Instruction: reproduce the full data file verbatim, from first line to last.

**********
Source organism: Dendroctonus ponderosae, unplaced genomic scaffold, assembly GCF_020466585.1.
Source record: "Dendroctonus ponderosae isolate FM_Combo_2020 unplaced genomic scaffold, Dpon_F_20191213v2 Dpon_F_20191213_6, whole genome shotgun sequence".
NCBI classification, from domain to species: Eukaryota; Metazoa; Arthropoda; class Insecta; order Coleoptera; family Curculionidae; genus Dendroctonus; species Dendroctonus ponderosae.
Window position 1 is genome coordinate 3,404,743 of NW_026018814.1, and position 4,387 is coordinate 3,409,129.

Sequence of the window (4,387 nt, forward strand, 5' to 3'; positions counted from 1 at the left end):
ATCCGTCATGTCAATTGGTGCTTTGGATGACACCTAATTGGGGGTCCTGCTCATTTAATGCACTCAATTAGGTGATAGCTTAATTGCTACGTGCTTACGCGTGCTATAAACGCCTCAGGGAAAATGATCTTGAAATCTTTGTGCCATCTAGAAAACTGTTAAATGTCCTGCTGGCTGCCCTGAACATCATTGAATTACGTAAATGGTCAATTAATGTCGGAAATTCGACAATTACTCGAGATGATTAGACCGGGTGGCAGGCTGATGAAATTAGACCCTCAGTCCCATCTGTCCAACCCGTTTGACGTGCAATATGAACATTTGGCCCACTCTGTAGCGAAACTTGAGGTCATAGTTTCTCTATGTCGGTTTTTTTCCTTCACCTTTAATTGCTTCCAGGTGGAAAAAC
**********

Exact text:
Source organism: Dendroctonus ponderosae, unplaced genomic scaffold, assembly GCF_020466585.1.
Source record: "Dendroctonus ponderosae isolate FM_Combo_2020 unplaced genomic scaffold, Dpon_F_20191213v2 Dpon_F_20191213_6, whole genome shotgun sequence".
NCBI classification, from domain to species: Eukaryota; Metazoa; Arthropoda; class Insecta; order Coleoptera; family Curculionidae; genus Dendroctonus; species Dendroctonus ponderosae.
Window position 1 is genome coordinate 3,404,743 of NW_026018814.1, and position 4,387 is coordinate 3,409,129.

Sequence of the window (4,387 nt, forward strand, 5' to 3'; positions counted from 1 at the left end):
ATCCGTCATGTCAATTGGTGCTTTGGATGACACCTAATTGGGGGTCCTGCTCATTTAATGCACTCAATTAGGTGATAGCTTAATTGCTACGTGCTTACGCGTGCTATAAACGCCTCAGGGAAAATGATCTTGAAATCTTTGTGCCATCTAGAAAACTGTTAAATGTCCTGCTGGCTGCCCTGAACATCATTGAATTACGTAAATGGTCAATTAATGTCGGAAATTCGACAATTACTCGAGATGATTAGACCGGGTGGCAGGCTGATGAAATTAGACCCTCAGTCCCATCTGTCCAACCCGTTTGACGTGCAATATGAACATTTGGCCCACTCTGTAGCGAAACTTGAGGTCATAGTTTCTCTATGTCGGTTTTTTTCCTTCACCTTTAATTGCTTCCAGGTGGAAAAAC